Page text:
Kathy Donnelly discovered yoga about 12 years ago, when her three sons were 2, 3 and 5 years old.
"I really needed a way to have time for myself," she said.
So she rented yoga videos from the library and began doing the routines early in the morning, before the rest of her family woke up.
"I felt like when I did yoga I was a better mom," she said. "I felt like I was different in the world on the days I did yoga. It released the stress in my body, and I felt connected to myself."
Now, she is director of the Yoga Center of Columbia, which has 14 instructors teaching about 70 classes a week ranging from prenatal and family yoga to dynamic yoga, Pilates and ultra-gentle yoga.
She took over the center in January 2004, after the owner, Bob Glickstein, retired, she said.
Since taking charge, she has added classes, including a "Baby and Me" class for infants younger than 9 months, and she has brought meditation to the center, taught by the Stillwater Mindfulness Community and the Zen Community of Columbia.
"I had been teaching here for 6 1/2 years, so I was the logical transition person," Donnelly said of her move to director.
The center opened about 14 years ago. It has remained in the same location -- in the Parkridge Plaza Building, off Route 108 in Columbia -- but it has expanded from a single room to three yoga rooms and a wellness center offering massage, Reiki, a Japanese method of reducing stress, and other "healing modalities," Donnelly said.
Donnelly, 52, was a computer programmer before stopping to stay home with her children. She continued to make pottery, and she led retreats with Bon Secours, a health care ministry.
She decided she wanted to teach yoga to the people on the retreats. So in 1998 and 1999, she came to the Yoga Center of Columbia for the center's 10-month training program.
"And what I discovered, before it even ended, was that I wanted to teach yoga," she said.
After she graduated, Donnelly developed a yoga program at the YMCA in Westminster, and she began teaching yoga as a substitute at the Yoga Center. In 2000, she joined the center as full-time instructor.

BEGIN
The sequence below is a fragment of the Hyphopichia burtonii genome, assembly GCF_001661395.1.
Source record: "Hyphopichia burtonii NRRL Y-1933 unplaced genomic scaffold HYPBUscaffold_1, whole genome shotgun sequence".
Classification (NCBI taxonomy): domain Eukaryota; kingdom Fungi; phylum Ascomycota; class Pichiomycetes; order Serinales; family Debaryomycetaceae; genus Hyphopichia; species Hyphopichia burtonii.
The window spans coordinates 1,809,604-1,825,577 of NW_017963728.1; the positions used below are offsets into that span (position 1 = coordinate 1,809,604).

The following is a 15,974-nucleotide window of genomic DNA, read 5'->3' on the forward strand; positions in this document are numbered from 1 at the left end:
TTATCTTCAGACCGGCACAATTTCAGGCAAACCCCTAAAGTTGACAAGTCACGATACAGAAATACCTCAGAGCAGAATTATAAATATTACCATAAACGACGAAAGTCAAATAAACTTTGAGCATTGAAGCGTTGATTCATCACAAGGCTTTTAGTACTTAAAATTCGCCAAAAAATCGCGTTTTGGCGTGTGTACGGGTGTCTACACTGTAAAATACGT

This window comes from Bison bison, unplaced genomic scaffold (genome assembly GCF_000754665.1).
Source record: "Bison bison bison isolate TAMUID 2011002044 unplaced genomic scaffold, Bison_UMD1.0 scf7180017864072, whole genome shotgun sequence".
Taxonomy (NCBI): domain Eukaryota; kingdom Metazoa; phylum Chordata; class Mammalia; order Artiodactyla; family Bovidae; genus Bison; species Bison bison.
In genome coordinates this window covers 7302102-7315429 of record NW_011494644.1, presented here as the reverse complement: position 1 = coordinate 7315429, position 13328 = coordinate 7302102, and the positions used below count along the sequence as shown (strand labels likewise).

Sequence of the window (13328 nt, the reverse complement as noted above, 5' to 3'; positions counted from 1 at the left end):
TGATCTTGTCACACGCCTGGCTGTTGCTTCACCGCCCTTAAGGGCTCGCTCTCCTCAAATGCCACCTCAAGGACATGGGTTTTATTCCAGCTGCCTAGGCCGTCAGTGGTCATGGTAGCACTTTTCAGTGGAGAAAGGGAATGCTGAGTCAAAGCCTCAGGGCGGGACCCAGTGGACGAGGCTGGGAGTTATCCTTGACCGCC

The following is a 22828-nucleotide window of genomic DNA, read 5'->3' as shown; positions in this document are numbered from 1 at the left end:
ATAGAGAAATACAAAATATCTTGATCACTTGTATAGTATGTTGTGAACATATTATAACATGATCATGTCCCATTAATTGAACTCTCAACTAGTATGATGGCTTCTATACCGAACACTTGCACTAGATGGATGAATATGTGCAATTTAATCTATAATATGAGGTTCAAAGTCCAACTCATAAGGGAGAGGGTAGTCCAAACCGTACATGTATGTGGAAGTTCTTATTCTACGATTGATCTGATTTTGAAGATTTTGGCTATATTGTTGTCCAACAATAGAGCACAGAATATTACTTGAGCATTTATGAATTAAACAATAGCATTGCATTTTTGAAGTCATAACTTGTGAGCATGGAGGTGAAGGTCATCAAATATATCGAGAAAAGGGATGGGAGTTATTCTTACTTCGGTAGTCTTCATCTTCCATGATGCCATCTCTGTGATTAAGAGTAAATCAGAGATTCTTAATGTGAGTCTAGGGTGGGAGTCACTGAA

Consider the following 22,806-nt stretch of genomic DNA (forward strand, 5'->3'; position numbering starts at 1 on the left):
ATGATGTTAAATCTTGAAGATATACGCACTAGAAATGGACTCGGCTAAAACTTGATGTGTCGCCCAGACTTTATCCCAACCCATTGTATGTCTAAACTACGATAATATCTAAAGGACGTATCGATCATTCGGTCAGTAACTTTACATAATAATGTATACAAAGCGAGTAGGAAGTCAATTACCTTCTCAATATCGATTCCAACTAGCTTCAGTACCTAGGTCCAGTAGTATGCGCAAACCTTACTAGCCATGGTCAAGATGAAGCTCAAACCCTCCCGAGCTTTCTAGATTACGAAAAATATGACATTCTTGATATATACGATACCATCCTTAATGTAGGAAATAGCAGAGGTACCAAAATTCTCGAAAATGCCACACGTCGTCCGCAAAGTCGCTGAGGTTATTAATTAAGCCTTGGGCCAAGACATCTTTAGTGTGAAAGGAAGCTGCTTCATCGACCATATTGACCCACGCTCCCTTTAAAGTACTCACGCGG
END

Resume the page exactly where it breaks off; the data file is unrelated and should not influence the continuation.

The center offers a variety of yoga classes, but Donnelly said the focus remains on "classic yoga classes." The instructors at the Yoga Center work there full time or work in related fields.
Pilates teacher Karen Best said she has been practicing Pilates since 1985, and she has been teaching it since 1997. She teaches about 65 students in eight classes a week.
"A lot of places have college students who do it part time or moms who are hobbyists," she said. But not the Yoga Center.
"What we keep is the classical principles of yoga," said Donnelly, "which are integrating the mind, body and spirit. ... I'm very proud that we have such high quality here at the Yoga Center, with very well-trained teachers."
She also noted that the yoga classes are not just for the skinny and fit. The gentle and ultra-gentle classes are taught by a registered nurse, Debbie Jensen, who is attuned to the needs of students recovering from injuries or surgery. Those classes are limited to 10 participants.
Donnelly has introduced minisessions, which last a month instead of the usual three months. Workshops, which are one-day classes on topics such as "Couples Yoga for Valentines Day" or "Yoga for Your Type" (Sunday), have been expanded.
Not all workshops are held at the Yoga Center. Donnelly recently led a yoga retreat in Costa Rica. Twenty-nine people, including herself, attended the Pura Vida Spa, she said.
Though more women than men attend the Yoga Center, the male population is increasing. The center is holding a session of "Real Men Do Yoga" on March 11 to capitalize on this interest.
Classes have been added because people have asked for them, Donnelly said. "People have asked for the family yoga, they've asked for the baby yoga, and we listen," she said.
Diane Miller of Clarksville said she has been attending the Yoga Center with her friend Jennifer White of Ellicott City for a couple of years, usually going twice a week. On Monday, they both glowed as they left the 90-minute "Yoga 1-2" class.
"I like the stretching," said Miller. I think it really helps me stay in shape. ... I miss it when I don't make it."
Both women praised instructor Rimmi Singh, who has been teaching at the Yoga Center for about 3 1/2 years, she said. "She makes it worthwhile," said Miller.
Though White joked that "we call it torture class," she acknowledged that Singh allows class participants go at their own pace, doing only what feels comfortable.
Barbara Ely of Ellicott City said she has been taking classes at the center for about four years. The women praised the center's liberal make-up policy, which allows them to take other classes when they miss their own.
And Ely said she has started getting massages at the center, taking advantage of a relatively new offering. "It's a nice add-on to the yoga practice," she said.
The Yoga Center of Columbia is at 8950 Route 108, Suite 109, in Columbia. Information: 410-720-4340, or www.columbiayoga.com.